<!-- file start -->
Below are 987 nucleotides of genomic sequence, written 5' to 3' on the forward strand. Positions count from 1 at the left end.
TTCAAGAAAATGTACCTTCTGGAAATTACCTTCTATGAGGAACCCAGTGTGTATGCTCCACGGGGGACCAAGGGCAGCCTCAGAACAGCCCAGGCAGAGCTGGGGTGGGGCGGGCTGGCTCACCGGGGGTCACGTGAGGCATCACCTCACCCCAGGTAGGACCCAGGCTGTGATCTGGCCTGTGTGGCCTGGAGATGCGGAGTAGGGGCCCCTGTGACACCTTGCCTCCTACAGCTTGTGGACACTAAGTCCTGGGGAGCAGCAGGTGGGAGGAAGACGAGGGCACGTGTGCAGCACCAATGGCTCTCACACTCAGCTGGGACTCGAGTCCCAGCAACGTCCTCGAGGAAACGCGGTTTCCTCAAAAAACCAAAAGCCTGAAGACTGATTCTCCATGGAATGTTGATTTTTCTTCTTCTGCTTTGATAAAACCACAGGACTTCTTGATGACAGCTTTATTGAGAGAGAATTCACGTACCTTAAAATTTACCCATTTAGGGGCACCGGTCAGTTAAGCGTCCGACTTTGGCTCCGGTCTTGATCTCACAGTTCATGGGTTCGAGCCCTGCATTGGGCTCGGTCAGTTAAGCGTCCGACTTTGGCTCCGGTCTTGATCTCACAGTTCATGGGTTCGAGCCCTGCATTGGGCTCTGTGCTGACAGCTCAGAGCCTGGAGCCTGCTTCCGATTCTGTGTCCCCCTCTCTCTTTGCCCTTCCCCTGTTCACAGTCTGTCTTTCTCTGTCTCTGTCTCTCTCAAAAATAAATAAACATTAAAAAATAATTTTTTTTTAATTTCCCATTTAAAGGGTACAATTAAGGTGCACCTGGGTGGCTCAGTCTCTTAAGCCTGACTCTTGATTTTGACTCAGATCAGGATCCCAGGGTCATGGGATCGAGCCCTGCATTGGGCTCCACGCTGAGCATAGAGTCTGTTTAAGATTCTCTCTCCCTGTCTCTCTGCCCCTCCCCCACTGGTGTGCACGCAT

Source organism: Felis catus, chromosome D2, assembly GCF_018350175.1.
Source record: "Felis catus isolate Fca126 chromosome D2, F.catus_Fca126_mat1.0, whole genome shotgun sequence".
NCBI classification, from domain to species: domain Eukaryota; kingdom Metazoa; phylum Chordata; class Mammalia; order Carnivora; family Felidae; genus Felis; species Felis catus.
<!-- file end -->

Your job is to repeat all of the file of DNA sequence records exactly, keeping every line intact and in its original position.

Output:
Below are 987 nucleotides of genomic sequence, written 5' to 3' on the forward strand. Positions count from 1 at the left end.
TTCAAGAAAATGTACCTTCTGGAAATTACCTTCTATGAGGAACCCAGTGTGTATGCTCCACGGGGGACCAAGGGCAGCCTCAGAACAGCCCAGGCAGAGCTGGGGTGGGGCGGGCTGGCTCACCGGGGGTCACGTGAGGCATCACCTCACCCCAGGTAGGACCCAGGCTGTGATCTGGCCTGTGTGGCCTGGAGATGCGGAGTAGGGGCCCCTGTGACACCTTGCCTCCTACAGCTTGTGGACACTAAGTCCTGGGGAGCAGCAGGTGGGAGGAAGACGAGGGCACGTGTGCAGCACCAATGGCTCTCACACTCAGCTGGGACTCGAGTCCCAGCAACGTCCTCGAGGAAACGCGGTTTCCTCAAAAAACCAAAAGCCTGAAGACTGATTCTCCATGGAATGTTGATTTTTCTTCTTCTGCTTTGATAAAACCACAGGACTTCTTGATGACAGCTTTATTGAGAGAGAATTCACGTACCTTAAAATTTACCCATTTAGGGGCACCGGTCAGTTAAGCGTCCGACTTTGGCTCCGGTCTTGATCTCACAGTTCATGGGTTCGAGCCCTGCATTGGGCTCGGTCAGTTAAGCGTCCGACTTTGGCTCCGGTCTTGATCTCACAGTTCATGGGTTCGAGCCCTGCATTGGGCTCTGTGCTGACAGCTCAGAGCCTGGAGCCTGCTTCCGATTCTGTGTCCCCCTCTCTCTTTGCCCTTCCCCTGTTCACAGTCTGTCTTTCTCTGTCTCTGTCTCTCTCAAAAATAAATAAACATTAAAAAATAATTTTTTTTTAATTTCCCATTTAAAGGGTACAATTAAGGTGCACCTGGGTGGCTCAGTCTCTTAAGCCTGACTCTTGATTTTGACTCAGATCAGGATCCCAGGGTCATGGGATCGAGCCCTGCATTGGGCTCCACGCTGAGCATAGAGTCTGTTTAAGATTCTCTCTCCCTGTCTCTCTGCCCCTCCCCCACTGGTGTGCACGCAT

Source organism: Felis catus, chromosome D2, assembly GCF_018350175.1.
Source record: "Felis catus isolate Fca126 chromosome D2, F.catus_Fca126_mat1.0, whole genome shotgun sequence".
NCBI classification, from domain to species: domain Eukaryota; kingdom Metazoa; phylum Chordata; class Mammalia; order Carnivora; family Felidae; genus Felis; species Felis catus.